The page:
Philosophy

Philosophy is the attempt to make rational sense of all things. As such, it tries to discover and explain the ultimate origin, purpose, and meaning of all things, including, and especially, human existence. Philosophers throughout the ages have considered the following sorts of questions especially worthy of serious consideration: What does it mean to be human? What is truly valuable and worthwhile? How should I treat myself and others? What is the nature of reality? Are there such things as objective truth, beauty, and goodness? What can I know about God’s nature and existence? Is there a rational basis for my religious beliefs?

For this reason philosophy is, in fact, one of life’s most practical pursuits, because it helps you in the search for ultimate meaning in life, a pursuit that you cannot avoid if you are truly interested in living well and finding genuine happiness, both personally and in your chosen profession, vocation, or career.  

At Loras, the Philosophy major offers students:
  • A strong values component, with emphasis on refining students’ ethical decision-making skills
  • Classes designed to complement virtually every other major offered at Loras
  • An excellent preparation for those interested in attending law school
  • A major that is flexible enough to adapt to individual student interests
     

undergraduate bulletin CORE CURRICULUM


Student Experiences

Many philosophy majors at Loras are committed to service to churches in the Dubuque Archdiocese.  Because these students are interested in the ways their faith lives connect with their intellectual interests, they pursue compelling areas of research.

  • During the 2010-2011 academic year, a Philosophy major, Brandon Schetgen, presented papers at two undergraduate philosophy conferences: Truman State University and Creighton University.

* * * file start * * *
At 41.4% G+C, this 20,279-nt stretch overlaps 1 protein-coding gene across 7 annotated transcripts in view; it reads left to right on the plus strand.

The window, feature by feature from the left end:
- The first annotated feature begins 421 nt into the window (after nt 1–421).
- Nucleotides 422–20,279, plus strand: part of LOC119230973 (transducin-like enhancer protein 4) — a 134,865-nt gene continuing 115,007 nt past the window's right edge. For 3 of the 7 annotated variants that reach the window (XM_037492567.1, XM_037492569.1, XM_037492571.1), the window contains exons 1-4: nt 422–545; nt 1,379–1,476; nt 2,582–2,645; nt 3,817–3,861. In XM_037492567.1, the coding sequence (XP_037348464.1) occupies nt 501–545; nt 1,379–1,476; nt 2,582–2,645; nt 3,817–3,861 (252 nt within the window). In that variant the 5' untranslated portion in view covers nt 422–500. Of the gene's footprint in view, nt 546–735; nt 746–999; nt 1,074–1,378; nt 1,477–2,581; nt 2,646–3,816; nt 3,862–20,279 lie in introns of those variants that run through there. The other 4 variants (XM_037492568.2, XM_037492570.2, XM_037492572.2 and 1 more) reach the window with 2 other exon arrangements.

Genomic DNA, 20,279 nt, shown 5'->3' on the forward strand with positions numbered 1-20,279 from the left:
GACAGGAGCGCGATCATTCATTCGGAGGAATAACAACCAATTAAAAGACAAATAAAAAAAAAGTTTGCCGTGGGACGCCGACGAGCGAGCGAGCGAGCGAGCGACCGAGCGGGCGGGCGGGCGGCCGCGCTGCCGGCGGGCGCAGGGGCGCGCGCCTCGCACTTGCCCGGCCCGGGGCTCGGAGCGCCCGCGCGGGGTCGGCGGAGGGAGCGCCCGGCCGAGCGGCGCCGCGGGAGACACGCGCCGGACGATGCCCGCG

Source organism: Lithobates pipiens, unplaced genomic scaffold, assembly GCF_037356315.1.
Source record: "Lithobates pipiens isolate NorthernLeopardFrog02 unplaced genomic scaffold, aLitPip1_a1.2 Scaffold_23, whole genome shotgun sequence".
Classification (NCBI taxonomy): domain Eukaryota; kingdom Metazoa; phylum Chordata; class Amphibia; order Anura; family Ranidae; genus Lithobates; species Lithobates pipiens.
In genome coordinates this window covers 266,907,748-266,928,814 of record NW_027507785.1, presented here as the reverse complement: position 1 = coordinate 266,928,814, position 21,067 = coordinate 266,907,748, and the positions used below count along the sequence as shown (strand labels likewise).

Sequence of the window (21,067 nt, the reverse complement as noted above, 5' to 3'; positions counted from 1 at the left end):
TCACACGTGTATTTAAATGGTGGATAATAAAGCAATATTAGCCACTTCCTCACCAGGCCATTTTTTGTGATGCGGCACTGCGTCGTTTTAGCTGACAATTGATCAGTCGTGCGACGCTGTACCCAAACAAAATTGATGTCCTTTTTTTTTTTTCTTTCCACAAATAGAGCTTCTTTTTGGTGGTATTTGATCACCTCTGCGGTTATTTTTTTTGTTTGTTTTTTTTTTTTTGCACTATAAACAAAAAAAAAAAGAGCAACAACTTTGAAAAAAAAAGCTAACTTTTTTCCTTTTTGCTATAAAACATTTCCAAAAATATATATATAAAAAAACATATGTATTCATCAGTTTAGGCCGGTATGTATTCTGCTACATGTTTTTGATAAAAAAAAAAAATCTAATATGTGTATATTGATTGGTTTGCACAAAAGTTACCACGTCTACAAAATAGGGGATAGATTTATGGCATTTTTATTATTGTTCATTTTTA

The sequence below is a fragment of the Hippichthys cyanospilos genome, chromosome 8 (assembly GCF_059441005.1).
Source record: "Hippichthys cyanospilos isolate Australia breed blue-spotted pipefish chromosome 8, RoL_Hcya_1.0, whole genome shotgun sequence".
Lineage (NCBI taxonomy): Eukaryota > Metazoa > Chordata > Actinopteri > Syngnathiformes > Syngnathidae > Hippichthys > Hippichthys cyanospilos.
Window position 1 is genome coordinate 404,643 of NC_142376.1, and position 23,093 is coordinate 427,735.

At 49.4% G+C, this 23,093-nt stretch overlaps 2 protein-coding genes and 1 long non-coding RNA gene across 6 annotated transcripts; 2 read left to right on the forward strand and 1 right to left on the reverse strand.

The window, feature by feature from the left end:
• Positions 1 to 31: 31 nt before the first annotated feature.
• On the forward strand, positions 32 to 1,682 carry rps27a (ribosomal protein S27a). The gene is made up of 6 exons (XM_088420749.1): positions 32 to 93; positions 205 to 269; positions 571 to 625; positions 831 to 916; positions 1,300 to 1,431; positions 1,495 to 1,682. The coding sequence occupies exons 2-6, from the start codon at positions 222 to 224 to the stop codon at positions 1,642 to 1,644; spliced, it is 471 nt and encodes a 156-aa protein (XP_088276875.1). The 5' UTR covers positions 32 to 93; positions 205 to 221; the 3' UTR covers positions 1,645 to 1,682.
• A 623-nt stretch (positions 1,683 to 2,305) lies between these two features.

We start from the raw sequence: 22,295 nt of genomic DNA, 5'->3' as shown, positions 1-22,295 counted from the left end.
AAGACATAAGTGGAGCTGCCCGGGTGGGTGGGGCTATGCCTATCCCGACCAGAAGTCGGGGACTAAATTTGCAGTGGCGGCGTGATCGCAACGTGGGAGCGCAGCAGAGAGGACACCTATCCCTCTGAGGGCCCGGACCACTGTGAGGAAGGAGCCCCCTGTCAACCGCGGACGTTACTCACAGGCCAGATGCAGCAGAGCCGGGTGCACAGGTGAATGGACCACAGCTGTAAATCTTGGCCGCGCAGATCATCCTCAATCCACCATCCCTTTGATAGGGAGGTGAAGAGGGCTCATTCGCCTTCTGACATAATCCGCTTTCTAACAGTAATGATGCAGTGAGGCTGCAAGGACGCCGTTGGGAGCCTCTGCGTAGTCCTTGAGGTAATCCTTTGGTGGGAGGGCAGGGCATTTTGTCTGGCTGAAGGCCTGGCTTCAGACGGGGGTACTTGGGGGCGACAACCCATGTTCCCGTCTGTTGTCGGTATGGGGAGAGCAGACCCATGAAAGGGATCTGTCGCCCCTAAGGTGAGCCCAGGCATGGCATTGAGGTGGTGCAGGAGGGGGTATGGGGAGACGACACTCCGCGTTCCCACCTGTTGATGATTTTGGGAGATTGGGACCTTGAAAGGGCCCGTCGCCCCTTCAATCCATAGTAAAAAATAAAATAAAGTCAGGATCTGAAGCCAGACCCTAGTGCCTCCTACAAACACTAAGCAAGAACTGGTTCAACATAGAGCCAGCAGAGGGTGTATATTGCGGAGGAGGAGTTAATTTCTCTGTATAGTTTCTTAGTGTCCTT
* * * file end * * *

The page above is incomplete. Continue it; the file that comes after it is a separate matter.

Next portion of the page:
• Three students were members of the Provost’s Top 20 students in the 2009-2010. The philosophy program typically has at least one student represented among this select group each year.
     

Alumni Successes


Loras Philosophy majors have gone on to enjoy successful careers in various areas. A representative sampling includes the following. Click here to read reflections by philosophy alumni.
  • Numerous individuals are now serving as ordained priests in the Archdiocese of Dubuque and other neighboring dioceses (Rockford, Madison), as well as becoming professed members of male and female religious communities (Dominicans, Salesians of Don Bosco, Franciscan Friars of the Atonement).
  • Melissa (Zamora) McLaughlin (’06)
    Vice President, Groundswell Communications, Washington, D.C.
  • Jonathon Hanten ('02)
    Web Developer, Archdiocese of Atlanta, Atlanta, Georgia
  • Felicia Kruse, Ph.D. (‘83)
    Visiting Professor of Philosophy
    Southern Illinois University Carbondale
  • Peter Zachar, Ph.D. (’86)
    Chair, Department of Psychology
    Auburn University Montgomery, Montgomery, Alabama
  • Rick Harris (’87)
    Attorney - Finely Law Firm, Des Moines, Iowa
     

THE FACULTY 



 
Roman T. Ciapalo, Ph.D.
Professor of Philosophy
109 Smyth Hall 
(563) 588-7434
Roman.Ciapalo@loras.edu

 

 
Janine Marie Idziak, Ph.D.
Professor of Philosophy
Director, Bioethics Resource Center
113 Smyth Hall
(563) 588-7749
Janine.Idziak@loras.edu
 

 
Rev. William Joensen, Ph.D.
Dean of Spiritual Life
Associate Professor of Philosophy
119 Keane Hall
(563) 588-7463
William.Joensen@loras.edu 

 


 
Christoffer S. Lammer-Heindel, Ph.D
Instructor of Philosophy (2012-2013)
103 Smyth Hall
(563) 588-7733
Christoffer.Lammer-Heindel@loras.edu


 








Staff




 
Carol M. Oberfoell 
Academic Secretary, Division of Philosophy, Religion, and Theology
Secretary, Kucera Center for Catholic Studies
103 Smyth Hall
(563) 588-7733
Carol.Oberfoell@loras.edu

 

 







Classical Philosophy Lecture Series


Loras College established the “Classical Philosophy Lecture Series” in 1990 in order to provide the Loras community and the general public access to nationally recognized philosophers who are involved in the exploration of issues of current relevance and perennial significance. The lecture series is made possible through the generosity of the Edith Long Fund. The lectures are free and open to the public. Click here for more information.
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